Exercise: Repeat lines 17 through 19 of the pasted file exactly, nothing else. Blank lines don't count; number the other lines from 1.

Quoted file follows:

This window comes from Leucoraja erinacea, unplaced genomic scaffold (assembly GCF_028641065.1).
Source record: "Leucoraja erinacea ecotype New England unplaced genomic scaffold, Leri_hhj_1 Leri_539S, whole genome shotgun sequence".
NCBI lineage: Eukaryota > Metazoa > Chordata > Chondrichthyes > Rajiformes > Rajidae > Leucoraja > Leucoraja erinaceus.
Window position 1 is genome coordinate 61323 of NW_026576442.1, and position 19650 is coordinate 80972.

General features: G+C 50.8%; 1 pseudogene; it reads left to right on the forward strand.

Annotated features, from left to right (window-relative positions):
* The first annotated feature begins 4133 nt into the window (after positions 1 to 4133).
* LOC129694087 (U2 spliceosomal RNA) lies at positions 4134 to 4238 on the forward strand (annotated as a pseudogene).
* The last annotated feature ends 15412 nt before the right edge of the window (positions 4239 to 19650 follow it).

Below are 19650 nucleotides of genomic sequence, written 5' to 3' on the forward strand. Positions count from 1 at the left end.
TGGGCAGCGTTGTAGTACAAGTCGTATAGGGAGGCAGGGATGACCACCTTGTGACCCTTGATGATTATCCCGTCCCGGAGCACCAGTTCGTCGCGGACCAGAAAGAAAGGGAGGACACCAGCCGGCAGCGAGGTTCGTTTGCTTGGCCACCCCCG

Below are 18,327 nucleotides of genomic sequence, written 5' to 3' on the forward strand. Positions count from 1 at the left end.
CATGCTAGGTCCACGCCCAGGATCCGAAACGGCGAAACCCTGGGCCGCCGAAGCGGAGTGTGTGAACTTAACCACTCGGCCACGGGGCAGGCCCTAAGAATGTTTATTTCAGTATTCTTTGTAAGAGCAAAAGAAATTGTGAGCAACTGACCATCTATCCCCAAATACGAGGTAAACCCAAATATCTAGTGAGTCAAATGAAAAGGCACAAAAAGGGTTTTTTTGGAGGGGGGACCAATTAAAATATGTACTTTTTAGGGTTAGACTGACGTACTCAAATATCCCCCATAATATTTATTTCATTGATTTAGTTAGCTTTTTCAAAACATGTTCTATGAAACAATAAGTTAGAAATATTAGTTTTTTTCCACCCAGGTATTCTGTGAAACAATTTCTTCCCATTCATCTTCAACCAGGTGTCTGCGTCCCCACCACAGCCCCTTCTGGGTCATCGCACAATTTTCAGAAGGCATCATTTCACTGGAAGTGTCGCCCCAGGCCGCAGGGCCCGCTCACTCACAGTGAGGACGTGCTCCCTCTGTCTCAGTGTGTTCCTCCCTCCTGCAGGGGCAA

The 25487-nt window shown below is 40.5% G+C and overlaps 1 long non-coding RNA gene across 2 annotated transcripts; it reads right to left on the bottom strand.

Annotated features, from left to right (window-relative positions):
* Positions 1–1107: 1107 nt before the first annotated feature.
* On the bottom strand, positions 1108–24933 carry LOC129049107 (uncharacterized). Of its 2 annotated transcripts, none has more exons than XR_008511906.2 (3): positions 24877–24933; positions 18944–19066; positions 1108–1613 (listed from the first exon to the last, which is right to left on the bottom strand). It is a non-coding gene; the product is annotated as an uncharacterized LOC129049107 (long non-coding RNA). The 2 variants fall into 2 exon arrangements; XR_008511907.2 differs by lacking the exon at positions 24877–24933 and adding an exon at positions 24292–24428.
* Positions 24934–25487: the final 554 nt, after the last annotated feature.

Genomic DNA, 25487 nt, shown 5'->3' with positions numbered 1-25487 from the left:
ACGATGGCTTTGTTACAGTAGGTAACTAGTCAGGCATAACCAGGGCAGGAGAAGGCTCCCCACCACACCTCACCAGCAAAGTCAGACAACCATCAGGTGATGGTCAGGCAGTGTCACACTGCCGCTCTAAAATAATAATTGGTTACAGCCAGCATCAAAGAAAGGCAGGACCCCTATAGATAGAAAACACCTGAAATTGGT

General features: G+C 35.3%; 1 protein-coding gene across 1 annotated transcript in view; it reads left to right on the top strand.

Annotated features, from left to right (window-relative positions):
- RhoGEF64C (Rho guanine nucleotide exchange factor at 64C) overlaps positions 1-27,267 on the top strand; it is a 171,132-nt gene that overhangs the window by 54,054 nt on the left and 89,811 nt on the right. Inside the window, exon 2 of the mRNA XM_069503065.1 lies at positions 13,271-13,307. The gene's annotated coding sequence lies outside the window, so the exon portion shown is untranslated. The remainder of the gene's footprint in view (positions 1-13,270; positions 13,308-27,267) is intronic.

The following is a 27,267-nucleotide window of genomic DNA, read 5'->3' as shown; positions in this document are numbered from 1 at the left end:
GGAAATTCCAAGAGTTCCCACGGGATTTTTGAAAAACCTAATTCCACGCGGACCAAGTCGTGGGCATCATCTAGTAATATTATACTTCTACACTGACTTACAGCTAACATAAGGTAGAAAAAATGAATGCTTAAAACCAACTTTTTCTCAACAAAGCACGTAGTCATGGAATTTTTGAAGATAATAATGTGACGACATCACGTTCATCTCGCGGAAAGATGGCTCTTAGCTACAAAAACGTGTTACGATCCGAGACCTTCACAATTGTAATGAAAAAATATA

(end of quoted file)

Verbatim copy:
* On the bottom strand, positions 1108–24933 carry LOC129049107 (uncharacterized). Of its 2 annotated transcripts, none has more exons than XR_008511906.2 (3): positions 24877–24933; positions 18944–19066; positions 1108–1613 (listed from the first exon to the last, which is right to left on the bottom strand). It is a non-coding gene; the product is annotated as an uncharacterized LOC129049107 (long non-coding RNA). The 2 variants fall into 2 exon arrangements; XR_008511907.2 differs by lacking the exon at positions 24877–24933 and adding an exon at positions 24292–24428.
* Positions 24934–25487: the final 554 nt, after the last annotated feature.

Genomic DNA, 25487 nt, shown 5'->3' with positions numbered 1-25487 from the left: